TRIGGER WARNING: This article contains information about mental illness and anxiety disorders which may be triggering to some readers.
As a fashion writer, I’m more privy than most to the inner workings of the industry.
Despite knowing the tricks of the trade when it comes to contributing to a fashion bible or going backstage on a fashion show, my anxiety-ridden psyche is still rattled with nerves when it comes to some of the most basic styling tasks, including choosing what to wear.
So, when the annual Afterpay Australian Fashion Week rolled around I was overwhelmed by the constant and intrusive thoughts regarding outfit choices. This trait certainly isn’t healthy by any means, and the all consuming nature of my anxiety sent me spiralling.
I was bombarded with negative thoughts, leading to many sleepless nights and a sense of my perturbation was felt by those closest around me. My headspace was directed from a place where I felt I had to “prove” myself to the industry through what I was wearing.
Because of my job title and role at one of Australia’s most prestigious fashion publications, I felt it was my responsibility to look sharp, tailored and structured, like The Row wearing and Bottega Veneta swinging journalists from international outlets that I had so glamorised and idolised because of a street style shot.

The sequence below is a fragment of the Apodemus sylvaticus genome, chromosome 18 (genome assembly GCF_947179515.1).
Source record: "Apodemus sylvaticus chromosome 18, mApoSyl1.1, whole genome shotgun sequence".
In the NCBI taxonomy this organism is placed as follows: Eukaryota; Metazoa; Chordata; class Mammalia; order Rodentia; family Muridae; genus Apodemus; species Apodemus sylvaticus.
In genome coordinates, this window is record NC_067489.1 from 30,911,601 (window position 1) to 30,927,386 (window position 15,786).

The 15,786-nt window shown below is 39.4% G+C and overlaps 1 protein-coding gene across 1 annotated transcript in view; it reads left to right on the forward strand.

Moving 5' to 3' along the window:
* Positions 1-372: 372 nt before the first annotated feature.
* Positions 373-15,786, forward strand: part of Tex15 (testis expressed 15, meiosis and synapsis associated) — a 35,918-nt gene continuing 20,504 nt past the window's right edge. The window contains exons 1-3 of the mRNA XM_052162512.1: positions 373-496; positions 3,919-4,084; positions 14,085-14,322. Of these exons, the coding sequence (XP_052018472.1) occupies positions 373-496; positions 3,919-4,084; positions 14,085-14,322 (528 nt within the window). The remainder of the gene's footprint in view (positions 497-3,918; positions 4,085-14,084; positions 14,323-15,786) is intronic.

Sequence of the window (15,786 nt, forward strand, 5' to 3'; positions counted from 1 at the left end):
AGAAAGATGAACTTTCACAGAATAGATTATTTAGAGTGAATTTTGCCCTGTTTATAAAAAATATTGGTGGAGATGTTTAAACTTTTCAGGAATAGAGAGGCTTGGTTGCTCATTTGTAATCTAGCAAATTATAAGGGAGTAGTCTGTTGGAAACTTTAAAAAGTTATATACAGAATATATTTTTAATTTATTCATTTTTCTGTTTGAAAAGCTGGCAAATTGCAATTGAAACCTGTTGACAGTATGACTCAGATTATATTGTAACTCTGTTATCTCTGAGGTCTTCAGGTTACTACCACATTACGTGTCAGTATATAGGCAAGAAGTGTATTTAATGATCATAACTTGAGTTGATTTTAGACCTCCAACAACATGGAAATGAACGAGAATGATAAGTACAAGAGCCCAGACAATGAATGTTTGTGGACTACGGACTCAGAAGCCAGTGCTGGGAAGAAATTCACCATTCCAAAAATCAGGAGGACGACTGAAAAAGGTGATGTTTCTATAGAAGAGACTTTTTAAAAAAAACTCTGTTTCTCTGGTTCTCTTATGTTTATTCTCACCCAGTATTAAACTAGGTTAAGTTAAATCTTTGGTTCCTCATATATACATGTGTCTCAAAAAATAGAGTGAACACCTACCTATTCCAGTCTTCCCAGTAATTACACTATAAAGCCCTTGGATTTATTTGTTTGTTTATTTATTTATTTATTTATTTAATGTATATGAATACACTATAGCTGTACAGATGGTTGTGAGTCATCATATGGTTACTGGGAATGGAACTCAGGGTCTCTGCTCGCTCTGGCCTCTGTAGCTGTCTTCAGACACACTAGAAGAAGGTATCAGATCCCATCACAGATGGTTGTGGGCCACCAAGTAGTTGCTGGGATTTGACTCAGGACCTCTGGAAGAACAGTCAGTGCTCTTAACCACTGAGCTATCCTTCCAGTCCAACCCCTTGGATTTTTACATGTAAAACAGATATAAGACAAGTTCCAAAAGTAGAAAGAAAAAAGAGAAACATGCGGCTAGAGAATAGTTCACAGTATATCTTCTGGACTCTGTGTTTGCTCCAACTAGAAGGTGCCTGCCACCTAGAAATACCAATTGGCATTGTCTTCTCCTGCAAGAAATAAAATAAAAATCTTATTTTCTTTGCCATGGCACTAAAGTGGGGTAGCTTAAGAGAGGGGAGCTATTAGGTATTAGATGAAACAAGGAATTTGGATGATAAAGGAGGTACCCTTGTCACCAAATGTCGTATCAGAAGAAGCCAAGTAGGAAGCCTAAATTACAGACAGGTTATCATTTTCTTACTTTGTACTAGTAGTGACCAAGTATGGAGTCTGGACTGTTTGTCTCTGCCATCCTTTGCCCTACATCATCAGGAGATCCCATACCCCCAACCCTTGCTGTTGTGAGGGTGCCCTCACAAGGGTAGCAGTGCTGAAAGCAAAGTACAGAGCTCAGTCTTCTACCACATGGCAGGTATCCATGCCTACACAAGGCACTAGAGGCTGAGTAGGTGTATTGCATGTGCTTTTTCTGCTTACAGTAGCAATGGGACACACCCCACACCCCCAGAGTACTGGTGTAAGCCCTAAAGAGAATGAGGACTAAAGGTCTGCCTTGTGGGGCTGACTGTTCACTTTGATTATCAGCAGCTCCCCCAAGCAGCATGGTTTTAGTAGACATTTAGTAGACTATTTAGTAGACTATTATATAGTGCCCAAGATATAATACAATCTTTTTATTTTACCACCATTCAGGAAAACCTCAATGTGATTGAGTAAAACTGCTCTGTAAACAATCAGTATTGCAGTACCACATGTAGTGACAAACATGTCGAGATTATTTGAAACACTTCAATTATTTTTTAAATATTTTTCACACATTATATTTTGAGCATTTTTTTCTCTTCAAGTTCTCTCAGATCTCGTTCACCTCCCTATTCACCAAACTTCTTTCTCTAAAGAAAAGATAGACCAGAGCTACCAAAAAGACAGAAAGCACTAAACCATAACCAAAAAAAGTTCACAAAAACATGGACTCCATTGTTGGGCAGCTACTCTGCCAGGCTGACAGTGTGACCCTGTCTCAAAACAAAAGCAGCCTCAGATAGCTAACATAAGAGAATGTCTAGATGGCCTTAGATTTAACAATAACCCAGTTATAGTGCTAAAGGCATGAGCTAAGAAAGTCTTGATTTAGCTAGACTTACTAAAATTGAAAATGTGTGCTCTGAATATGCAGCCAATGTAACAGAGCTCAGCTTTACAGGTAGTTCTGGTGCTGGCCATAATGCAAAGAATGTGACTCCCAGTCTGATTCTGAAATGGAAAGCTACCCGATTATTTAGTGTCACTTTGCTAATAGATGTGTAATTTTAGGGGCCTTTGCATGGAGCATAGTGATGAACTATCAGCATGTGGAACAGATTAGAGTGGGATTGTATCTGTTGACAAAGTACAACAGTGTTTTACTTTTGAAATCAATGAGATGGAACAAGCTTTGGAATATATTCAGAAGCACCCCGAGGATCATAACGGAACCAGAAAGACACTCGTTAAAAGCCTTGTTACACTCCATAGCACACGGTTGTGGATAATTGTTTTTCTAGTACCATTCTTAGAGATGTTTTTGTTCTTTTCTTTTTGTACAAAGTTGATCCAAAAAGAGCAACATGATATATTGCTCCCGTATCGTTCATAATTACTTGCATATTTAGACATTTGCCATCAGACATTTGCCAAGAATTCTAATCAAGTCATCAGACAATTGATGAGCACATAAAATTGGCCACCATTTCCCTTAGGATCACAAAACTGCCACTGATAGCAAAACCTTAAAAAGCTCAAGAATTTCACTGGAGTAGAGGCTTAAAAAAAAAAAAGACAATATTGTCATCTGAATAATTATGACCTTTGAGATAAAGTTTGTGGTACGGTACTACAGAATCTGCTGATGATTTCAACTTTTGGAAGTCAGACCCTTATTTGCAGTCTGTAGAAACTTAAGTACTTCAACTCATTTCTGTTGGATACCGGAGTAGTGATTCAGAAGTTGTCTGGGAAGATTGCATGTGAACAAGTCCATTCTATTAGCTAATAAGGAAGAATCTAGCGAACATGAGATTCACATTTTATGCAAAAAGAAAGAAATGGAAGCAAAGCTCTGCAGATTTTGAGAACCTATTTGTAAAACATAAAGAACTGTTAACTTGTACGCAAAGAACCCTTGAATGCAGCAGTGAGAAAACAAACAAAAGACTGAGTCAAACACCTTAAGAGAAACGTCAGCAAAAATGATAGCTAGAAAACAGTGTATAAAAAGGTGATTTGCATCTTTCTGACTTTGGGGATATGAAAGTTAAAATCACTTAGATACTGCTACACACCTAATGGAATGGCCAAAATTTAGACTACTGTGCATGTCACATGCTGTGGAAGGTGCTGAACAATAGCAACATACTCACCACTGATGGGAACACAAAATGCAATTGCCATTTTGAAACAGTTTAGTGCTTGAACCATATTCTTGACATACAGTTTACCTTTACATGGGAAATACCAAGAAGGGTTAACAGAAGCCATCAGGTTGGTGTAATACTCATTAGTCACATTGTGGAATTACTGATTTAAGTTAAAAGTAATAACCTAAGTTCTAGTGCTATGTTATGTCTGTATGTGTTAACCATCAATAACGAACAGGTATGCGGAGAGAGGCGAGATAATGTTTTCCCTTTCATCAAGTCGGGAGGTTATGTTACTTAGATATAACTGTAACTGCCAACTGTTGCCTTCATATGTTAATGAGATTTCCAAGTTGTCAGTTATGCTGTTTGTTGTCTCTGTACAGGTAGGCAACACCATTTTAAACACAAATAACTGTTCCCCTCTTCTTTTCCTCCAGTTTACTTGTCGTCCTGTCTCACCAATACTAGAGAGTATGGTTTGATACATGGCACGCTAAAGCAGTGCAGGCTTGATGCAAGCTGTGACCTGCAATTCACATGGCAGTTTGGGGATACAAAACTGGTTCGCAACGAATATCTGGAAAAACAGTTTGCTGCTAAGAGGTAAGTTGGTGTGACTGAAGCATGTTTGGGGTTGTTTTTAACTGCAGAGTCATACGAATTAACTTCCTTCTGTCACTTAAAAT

While I’m still coming to terms with my own sense of style, I felt like I was in a position where I was supposed to be a role model for what’s on trend.
Like heavily glamorised movies, TV shows, and even Instagram would have us believe, I had wondered if a prerequisite for my attendance at fashion week meant showcasing my latest designer purchases, or wearing an outfit that cost more than a month’s rent—and God forbid I reveal that my wardrobe was predominantly purchased on Depop?
As much as I wanted to be the picture-perfect definition of what a fashion journalist should be—complete with the perinerally stylish wardrobe and enviable aesthetic of my personal heroes like Alexa Chung, Willa Bennett or Liana Satenstein—I found myself confounded by my indecision and own lack of identity.
So, rather than lose myself in the frivolous notion of being ruled by my clothes, I decided to set myself a challenge. Having been a self proclaimed 2014 Tumblr girl, my own personal style is certainly influenced by the reign of the Hadid-Jenners and 90s poster-girls like Dua Lipa, Iris Law and Mia Regan.